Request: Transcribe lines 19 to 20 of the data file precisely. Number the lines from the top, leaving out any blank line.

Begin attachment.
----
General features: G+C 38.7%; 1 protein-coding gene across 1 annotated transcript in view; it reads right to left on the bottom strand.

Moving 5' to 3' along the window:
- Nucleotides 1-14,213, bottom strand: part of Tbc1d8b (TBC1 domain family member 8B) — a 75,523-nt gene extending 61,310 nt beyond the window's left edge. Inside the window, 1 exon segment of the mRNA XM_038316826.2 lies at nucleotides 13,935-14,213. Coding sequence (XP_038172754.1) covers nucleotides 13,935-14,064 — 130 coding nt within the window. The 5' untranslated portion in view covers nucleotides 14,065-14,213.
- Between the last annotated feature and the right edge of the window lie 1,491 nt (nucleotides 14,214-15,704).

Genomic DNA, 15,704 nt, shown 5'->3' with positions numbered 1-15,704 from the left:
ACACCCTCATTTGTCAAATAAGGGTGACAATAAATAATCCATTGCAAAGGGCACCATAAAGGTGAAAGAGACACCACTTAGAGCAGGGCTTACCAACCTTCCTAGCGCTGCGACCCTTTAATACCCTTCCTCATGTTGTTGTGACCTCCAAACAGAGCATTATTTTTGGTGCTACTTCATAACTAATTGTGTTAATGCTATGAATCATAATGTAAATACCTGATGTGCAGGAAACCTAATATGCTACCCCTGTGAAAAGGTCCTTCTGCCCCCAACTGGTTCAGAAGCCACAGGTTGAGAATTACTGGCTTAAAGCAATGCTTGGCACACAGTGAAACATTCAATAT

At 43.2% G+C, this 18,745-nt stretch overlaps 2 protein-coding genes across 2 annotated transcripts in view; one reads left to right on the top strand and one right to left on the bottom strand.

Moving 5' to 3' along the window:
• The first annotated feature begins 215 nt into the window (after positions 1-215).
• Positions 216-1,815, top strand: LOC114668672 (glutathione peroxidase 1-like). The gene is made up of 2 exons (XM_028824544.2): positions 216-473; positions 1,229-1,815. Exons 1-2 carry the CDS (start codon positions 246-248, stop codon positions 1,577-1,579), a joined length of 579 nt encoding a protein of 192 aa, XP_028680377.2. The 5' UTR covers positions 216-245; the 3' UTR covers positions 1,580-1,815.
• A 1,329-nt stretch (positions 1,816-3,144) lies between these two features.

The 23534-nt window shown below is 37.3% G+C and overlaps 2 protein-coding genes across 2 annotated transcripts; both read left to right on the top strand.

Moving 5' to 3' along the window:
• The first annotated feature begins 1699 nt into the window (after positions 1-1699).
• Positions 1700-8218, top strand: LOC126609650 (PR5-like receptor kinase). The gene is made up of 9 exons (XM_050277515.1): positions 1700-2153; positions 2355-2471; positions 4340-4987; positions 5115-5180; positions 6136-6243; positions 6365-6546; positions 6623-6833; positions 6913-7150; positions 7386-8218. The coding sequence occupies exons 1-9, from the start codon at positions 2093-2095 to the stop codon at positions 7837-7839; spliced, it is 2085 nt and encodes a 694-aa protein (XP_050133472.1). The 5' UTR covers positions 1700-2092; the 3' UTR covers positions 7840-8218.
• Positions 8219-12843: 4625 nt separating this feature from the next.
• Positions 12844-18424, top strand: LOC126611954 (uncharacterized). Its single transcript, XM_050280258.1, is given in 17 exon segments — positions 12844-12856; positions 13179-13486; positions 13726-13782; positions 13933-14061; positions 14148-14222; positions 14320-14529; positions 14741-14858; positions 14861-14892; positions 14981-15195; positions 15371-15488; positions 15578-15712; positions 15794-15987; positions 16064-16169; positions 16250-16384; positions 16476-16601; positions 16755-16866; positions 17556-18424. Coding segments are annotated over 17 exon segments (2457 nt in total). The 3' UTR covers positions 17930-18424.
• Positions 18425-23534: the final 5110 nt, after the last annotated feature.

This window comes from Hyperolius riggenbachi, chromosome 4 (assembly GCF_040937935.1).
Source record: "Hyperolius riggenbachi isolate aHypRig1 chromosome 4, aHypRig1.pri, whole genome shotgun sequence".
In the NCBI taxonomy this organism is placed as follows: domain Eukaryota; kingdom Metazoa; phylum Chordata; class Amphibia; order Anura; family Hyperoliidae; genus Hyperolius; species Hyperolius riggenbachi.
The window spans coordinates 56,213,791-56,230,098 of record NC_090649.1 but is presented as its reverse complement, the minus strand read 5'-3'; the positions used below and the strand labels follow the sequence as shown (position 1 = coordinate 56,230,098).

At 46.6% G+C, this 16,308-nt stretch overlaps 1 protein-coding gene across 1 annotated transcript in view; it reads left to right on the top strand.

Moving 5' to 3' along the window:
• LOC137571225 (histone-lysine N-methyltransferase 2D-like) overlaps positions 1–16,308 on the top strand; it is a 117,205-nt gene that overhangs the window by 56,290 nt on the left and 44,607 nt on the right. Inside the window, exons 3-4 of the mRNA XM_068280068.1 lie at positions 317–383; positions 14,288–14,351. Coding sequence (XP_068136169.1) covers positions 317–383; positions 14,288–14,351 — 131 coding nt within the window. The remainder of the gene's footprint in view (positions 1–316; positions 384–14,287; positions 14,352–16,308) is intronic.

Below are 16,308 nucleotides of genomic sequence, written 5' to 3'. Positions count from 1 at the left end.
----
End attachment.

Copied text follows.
This window comes from Hyperolius riggenbachi, chromosome 4 (assembly GCF_040937935.1).
Source record: "Hyperolius riggenbachi isolate aHypRig1 chromosome 4, aHypRig1.pri, whole genome shotgun sequence".